4. “Your choice of diet can influence your long term health prospects more than any other action you might take.” – Former Surgeon General C. Everett Coop
5. “You cannot buy health; you must earn it through healthy living.” – Joel Furhman, MD
6. “We have science to suggest that if you can make three changes – give up meat, all dairy, and refined foods including free oils – you can avoid dying form cancer and heart disease.” Mehmet Oz, MD
7. “People feel poorly because they are nourished by foods you wouldn’t feed to your dog or cat. The rich western diet is full of fat, sugar, cholesterol, salt, animal protein — all the wrong foods for people. Look around the world and see where people are thin and healthy — they live on a starch based diet — rice.” – John McDougall, MD
8. “Heart disease is a food-borne illness.” – Caldwell Esselstyn, Jr., MD
9. “In this diet you’re never hungry. You never have to count calories. Its like quitting smoking, you don’t eat meat for a while and it’s hard for the first day or two, but (it’s easier) after you focus on the new foods you’re eating.” – Neal Barnard, MD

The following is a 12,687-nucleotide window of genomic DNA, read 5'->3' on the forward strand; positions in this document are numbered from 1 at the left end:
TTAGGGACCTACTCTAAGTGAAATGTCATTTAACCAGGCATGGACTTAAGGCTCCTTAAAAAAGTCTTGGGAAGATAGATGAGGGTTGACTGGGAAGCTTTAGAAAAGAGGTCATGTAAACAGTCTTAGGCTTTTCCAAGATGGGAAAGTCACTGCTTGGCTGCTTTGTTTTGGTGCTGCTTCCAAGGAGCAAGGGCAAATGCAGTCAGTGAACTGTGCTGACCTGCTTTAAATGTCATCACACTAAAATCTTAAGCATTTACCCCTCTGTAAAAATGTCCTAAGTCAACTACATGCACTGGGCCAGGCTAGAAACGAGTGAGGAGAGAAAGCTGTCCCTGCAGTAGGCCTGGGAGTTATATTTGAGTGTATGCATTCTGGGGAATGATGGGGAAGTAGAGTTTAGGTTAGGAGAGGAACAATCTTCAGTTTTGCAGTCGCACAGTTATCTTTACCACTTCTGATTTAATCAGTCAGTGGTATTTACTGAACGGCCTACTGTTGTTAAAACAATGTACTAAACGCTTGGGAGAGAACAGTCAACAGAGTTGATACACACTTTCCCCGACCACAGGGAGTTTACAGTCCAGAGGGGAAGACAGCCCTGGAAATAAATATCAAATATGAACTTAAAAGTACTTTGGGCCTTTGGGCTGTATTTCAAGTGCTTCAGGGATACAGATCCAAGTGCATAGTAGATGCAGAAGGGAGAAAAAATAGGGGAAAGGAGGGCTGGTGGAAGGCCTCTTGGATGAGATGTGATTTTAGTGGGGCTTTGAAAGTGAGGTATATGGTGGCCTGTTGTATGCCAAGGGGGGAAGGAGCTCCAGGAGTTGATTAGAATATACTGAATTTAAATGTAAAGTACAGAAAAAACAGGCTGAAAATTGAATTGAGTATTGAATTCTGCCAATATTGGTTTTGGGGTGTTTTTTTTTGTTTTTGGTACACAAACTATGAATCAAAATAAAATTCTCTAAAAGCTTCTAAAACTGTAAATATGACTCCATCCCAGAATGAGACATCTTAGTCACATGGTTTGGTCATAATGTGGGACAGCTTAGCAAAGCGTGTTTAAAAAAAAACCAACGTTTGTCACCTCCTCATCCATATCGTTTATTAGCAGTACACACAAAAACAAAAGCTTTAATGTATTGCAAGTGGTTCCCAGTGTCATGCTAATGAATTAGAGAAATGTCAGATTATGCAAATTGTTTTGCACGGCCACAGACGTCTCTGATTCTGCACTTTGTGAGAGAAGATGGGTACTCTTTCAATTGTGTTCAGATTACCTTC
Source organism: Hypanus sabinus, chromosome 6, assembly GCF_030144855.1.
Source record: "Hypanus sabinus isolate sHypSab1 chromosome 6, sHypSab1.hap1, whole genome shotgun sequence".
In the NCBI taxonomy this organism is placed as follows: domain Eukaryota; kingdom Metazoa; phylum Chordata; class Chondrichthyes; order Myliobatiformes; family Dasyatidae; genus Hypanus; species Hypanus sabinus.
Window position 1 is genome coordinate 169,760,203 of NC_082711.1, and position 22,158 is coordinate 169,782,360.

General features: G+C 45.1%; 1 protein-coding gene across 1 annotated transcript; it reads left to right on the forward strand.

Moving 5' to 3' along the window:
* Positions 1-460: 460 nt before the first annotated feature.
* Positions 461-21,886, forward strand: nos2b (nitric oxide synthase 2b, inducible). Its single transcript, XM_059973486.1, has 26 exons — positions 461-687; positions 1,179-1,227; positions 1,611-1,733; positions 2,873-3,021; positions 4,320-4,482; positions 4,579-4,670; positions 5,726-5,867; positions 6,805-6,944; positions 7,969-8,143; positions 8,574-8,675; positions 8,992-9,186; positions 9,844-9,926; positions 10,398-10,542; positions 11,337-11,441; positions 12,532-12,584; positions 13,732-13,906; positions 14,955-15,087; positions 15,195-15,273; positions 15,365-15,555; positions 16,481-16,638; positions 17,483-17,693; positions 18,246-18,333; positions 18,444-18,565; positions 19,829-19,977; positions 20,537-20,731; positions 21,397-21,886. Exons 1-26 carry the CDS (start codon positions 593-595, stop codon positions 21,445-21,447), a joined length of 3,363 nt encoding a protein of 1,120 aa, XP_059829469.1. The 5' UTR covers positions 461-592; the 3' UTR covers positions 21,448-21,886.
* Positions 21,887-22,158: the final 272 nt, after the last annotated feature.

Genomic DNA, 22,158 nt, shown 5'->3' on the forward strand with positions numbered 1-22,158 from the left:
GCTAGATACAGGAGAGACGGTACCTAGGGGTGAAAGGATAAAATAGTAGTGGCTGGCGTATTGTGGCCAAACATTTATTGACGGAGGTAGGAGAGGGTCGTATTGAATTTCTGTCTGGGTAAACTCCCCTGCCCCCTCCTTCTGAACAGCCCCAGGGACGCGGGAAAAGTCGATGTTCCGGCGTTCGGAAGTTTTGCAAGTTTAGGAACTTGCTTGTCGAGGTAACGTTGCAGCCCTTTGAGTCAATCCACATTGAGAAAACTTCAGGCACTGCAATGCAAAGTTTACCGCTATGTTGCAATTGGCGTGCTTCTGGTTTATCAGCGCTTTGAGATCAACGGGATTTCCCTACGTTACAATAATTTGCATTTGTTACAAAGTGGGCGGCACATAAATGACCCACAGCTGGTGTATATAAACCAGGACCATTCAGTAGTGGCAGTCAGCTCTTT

10. “A plant-based diet is more likely to produce good health and to reduce sharply the risk of heart problems, cancer, diabetes, osteoporosis, gallstones, and kidney disease.” – T. Colin Campbell, PhD
11. “An important fact to remember is that all natural diets, including purely vegetarian diets without a hint of dairy products, contain amounts of calcium that are above the threshold for meeting your nutritional needs…In fact, calcium deficiency caused by an insufficient amount of calcium in the diet is not known to occur in humans.” – John McDougall, MD
12. “We should all be eating fruits and vegetables as if our lives depend on it – because they do.” – Michael Greger, MD